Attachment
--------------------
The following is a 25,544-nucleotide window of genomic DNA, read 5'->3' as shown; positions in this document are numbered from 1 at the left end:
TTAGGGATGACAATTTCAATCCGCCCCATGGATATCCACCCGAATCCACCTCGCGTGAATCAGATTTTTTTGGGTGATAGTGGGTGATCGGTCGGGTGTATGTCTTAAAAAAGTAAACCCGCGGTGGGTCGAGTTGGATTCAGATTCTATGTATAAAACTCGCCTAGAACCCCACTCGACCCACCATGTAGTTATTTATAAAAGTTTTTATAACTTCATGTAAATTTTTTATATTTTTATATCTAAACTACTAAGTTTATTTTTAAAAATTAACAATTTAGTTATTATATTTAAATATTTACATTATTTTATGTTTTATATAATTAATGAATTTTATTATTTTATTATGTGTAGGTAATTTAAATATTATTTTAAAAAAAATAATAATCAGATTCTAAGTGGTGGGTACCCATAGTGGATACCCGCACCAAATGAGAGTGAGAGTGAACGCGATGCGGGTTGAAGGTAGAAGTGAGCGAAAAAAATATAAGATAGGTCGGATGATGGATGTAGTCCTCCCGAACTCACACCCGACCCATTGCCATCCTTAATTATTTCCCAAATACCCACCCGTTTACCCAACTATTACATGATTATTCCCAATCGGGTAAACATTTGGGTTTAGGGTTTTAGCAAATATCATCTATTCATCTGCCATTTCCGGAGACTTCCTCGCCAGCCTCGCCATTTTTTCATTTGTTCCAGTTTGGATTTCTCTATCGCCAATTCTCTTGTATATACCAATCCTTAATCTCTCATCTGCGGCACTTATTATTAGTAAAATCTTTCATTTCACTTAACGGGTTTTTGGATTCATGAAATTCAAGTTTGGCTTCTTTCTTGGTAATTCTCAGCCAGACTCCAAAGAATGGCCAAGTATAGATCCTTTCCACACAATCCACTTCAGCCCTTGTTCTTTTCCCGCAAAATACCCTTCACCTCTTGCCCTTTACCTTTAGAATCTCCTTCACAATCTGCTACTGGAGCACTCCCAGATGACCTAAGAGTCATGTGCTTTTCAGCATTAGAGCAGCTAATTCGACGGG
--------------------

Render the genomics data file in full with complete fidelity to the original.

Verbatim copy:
The following is a 25,544-nucleotide window of genomic DNA, read 5'->3' as shown; positions in this document are numbered from 1 at the left end:
TTAGGGATGACAATTTCAATCCGCCCCATGGATATCCACCCGAATCCACCTCGCGTGAATCAGATTTTTTTGGGTGATAGTGGGTGATCGGTCGGGTGTATGTCTTAAAAAAGTAAACCCGCGGTGGGTCGAGTTGGATTCAGATTCTATGTATAAAACTCGCCTAGAACCCCACTCGACCCACCATGTAGTTATTTATAAAAGTTTTTATAACTTCATGTAAATTTTTTATATTTTTATATCTAAACTACTAAGTTTATTTTTAAAAATTAACAATTTAGTTATTATATTTAAATATTTACATTATTTTATGTTTTATATAATTAATGAATTTTATTATTTTATTATGTGTAGGTAATTTAAATATTATTTTAAAAAAAATAATAATCAGATTCTAAGTGGTGGGTACCCATAGTGGATACCCGCACCAAATGAGAGTGAGAGTGAACGCGATGCGGGTTGAAGGTAGAAGTGAGCGAAAAAAATATAAGATAGGTCGGATGATGGATGTAGTCCTCCCGAACTCACACCCGACCCATTGCCATCCTTAATTATTTCCCAAATACCCACCCGTTTACCCAACTATTACATGATTATTCCCAATCGGGTAAACATTTGGGTTTAGGGTTTTAGCAAATATCATCTATTCATCTGCCATTTCCGGAGACTTCCTCGCCAGCCTCGCCATTTTTTCATTTGTTCCAGTTTGGATTTCTCTATCGCCAATTCTCTTGTATATACCAATCCTTAATCTCTCATCTGCGGCACTTATTATTAGTAAAATCTTTCATTTCACTTAACGGGTTTTTGGATTCATGAAATTCAAGTTTGGCTTCTTTCTTGGTAATTCTCAGCCAGACTCCAAAGAATGGCCAAGTATAGATCCTTTCCACACAATCCACTTCAGCCCTTGTTCTTTTCCCGCAAAATACCCTTCACCTCTTGCCCTTTACCTTTAGAATCTCCTTCACAATCTGCTACTGGAGCACTCCCAGATGACCTAAGAGTCATGTGCTTTTCAGCATTAGAGCAGCTAATTCGACGGG